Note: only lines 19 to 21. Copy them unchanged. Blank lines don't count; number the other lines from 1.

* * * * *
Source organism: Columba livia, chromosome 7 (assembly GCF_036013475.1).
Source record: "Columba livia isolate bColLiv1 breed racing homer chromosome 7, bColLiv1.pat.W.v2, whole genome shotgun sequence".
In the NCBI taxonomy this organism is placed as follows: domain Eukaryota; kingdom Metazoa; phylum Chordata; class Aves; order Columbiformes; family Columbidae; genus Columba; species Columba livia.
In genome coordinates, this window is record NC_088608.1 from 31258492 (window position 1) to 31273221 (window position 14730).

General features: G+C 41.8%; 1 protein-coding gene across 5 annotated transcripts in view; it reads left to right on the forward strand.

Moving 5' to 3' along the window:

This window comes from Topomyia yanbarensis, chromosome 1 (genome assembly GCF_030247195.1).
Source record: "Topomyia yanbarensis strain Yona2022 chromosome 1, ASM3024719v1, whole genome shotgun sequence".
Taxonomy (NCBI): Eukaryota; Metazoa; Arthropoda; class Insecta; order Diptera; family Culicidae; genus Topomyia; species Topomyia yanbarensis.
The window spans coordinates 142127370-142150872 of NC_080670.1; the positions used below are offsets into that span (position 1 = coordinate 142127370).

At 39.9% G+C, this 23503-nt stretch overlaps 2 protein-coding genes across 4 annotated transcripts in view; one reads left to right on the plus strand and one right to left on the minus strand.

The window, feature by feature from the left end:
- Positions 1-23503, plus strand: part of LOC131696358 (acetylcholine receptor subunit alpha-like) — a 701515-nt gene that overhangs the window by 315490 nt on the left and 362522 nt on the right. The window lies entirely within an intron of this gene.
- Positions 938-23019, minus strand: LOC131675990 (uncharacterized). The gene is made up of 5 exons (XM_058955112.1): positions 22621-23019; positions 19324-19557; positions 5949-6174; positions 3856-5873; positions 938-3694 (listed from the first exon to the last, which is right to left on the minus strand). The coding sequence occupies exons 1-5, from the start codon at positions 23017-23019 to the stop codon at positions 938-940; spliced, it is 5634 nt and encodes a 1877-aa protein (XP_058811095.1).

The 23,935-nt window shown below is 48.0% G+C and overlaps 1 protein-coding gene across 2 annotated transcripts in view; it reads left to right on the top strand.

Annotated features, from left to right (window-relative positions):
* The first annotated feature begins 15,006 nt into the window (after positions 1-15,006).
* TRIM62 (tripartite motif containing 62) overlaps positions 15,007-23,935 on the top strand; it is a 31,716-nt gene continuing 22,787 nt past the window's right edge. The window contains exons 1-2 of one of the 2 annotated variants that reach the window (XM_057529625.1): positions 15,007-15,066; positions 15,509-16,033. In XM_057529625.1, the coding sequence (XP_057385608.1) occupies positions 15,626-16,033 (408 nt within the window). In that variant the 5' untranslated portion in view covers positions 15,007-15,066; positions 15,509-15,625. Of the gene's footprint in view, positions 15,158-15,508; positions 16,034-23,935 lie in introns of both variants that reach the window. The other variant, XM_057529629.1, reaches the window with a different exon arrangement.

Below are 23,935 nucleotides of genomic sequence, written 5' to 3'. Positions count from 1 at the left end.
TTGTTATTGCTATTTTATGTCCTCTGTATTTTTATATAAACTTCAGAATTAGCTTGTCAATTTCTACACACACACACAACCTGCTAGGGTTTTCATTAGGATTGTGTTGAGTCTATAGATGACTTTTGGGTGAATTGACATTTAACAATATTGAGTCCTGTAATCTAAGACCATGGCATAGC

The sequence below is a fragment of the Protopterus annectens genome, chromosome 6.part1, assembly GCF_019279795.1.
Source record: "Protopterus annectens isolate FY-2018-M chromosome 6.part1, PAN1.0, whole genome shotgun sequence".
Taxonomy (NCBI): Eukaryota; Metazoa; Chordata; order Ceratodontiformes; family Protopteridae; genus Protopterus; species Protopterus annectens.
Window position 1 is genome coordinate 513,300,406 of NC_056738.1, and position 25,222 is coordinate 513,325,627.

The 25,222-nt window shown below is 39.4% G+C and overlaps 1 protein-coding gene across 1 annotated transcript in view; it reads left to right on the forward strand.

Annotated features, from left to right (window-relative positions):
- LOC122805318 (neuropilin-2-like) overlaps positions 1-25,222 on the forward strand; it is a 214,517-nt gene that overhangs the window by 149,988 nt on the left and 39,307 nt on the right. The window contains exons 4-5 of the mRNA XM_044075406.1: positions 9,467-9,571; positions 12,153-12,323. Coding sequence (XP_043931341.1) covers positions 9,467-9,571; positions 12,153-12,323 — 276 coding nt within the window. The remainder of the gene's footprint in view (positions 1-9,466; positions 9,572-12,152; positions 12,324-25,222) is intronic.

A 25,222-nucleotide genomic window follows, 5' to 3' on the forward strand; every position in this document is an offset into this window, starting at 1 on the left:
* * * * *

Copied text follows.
Below are 23,935 nucleotides of genomic sequence, written 5' to 3'. Positions count from 1 at the left end.
TTGTTATTGCTATTTTATGTCCTCTGTATTTTTATATAAACTTCAGAATTAGCTTGTCAATTTCTACACACACACACAACCTGCTAGGGTTTTCATTAGGATTGTGTTGAGTCTATAGATGACTTTTGGGTGAATTGACATTTAACAATATTGAGTCCTGTAATCTAAGACCATGGCATAGC

The sequence below is a fragment of the Protopterus annectens genome, chromosome 6.part1, assembly GCF_019279795.1.